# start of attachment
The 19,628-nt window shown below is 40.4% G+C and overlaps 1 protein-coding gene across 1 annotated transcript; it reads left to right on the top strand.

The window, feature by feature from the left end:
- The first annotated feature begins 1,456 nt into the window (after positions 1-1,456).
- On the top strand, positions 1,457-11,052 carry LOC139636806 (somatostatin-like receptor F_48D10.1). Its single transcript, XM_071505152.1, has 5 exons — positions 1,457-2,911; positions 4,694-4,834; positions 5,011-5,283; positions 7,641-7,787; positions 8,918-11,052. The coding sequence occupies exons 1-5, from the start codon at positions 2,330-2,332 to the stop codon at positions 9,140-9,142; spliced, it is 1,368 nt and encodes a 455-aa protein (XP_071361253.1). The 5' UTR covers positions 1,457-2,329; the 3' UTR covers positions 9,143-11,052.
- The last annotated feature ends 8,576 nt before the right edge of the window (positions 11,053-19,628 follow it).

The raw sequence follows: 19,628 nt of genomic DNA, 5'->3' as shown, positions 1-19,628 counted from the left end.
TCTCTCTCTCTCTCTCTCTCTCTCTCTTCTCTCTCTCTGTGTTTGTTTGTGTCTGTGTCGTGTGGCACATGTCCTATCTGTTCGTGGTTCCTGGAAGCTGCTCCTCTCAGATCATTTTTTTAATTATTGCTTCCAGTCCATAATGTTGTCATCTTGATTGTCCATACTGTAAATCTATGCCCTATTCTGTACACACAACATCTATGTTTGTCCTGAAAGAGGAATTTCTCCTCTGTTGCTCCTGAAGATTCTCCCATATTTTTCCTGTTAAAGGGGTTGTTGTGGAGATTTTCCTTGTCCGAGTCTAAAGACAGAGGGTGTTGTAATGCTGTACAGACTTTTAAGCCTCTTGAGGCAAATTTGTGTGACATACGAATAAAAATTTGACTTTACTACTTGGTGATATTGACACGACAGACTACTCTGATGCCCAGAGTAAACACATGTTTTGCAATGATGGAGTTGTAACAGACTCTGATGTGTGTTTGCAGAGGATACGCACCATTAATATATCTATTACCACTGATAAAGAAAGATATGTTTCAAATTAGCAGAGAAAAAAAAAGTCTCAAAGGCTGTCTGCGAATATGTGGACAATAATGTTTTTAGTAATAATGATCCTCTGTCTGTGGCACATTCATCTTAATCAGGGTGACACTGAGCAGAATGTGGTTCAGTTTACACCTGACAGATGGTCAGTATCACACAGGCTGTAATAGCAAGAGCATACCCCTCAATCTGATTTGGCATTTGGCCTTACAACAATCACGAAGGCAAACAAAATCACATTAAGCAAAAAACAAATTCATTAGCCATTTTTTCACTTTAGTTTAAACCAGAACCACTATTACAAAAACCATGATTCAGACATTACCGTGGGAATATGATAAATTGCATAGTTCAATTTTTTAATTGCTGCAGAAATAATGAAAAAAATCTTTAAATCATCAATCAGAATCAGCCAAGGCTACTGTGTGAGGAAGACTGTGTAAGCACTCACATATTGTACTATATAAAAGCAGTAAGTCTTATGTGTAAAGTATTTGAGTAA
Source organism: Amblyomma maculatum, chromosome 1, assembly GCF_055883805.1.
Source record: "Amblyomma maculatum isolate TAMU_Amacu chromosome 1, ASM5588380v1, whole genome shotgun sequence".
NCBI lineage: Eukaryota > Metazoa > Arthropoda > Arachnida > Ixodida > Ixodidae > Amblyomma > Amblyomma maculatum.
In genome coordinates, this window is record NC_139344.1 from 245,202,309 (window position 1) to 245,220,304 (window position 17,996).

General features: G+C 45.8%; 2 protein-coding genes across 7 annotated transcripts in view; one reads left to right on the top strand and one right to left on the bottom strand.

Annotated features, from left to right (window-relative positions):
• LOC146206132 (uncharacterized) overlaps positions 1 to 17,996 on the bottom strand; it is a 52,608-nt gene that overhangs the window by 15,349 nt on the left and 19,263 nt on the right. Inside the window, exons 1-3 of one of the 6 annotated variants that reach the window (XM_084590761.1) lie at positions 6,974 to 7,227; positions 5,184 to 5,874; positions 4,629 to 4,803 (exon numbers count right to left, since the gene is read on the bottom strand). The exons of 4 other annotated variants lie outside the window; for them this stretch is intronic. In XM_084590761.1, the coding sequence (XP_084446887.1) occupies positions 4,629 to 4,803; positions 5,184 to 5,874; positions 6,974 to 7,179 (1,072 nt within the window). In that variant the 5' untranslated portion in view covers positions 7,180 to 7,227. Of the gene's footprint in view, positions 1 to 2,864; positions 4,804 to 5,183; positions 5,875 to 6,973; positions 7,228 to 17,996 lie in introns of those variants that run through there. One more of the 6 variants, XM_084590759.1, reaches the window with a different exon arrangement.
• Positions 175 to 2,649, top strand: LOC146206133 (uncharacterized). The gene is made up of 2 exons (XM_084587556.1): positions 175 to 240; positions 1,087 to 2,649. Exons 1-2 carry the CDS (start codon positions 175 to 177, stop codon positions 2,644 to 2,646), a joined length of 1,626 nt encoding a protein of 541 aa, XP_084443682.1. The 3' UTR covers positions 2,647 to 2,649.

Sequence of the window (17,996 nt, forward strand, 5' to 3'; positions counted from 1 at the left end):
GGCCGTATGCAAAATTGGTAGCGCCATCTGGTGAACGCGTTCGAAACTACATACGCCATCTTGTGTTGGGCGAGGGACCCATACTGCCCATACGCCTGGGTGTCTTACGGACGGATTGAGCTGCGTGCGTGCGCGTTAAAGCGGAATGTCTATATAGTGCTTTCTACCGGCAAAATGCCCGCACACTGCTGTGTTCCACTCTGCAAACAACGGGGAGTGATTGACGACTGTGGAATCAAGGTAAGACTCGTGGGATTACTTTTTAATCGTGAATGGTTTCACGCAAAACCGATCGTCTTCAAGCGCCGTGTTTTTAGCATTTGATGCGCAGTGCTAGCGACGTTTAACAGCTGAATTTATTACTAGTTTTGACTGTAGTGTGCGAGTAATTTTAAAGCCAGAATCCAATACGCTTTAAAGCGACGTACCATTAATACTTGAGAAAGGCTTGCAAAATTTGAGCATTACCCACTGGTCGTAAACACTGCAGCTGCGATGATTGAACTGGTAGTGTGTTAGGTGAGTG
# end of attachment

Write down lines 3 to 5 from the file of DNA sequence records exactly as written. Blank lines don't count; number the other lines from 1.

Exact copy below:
- The first annotated feature begins 1,456 nt into the window (after positions 1-1,456).
- On the top strand, positions 1,457-11,052 carry LOC139636806 (somatostatin-like receptor F_48D10.1). Its single transcript, XM_071505152.1, has 5 exons — positions 1,457-2,911; positions 4,694-4,834; positions 5,011-5,283; positions 7,641-7,787; positions 8,918-11,052. The coding sequence occupies exons 1-5, from the start codon at positions 2,330-2,332 to the stop codon at positions 9,140-9,142; spliced, it is 1,368 nt and encodes a 455-aa protein (XP_071361253.1). The 5' UTR covers positions 1,457-2,329; the 3' UTR covers positions 9,143-11,052.
- The last annotated feature ends 8,576 nt before the right edge of the window (positions 11,053-19,628 follow it).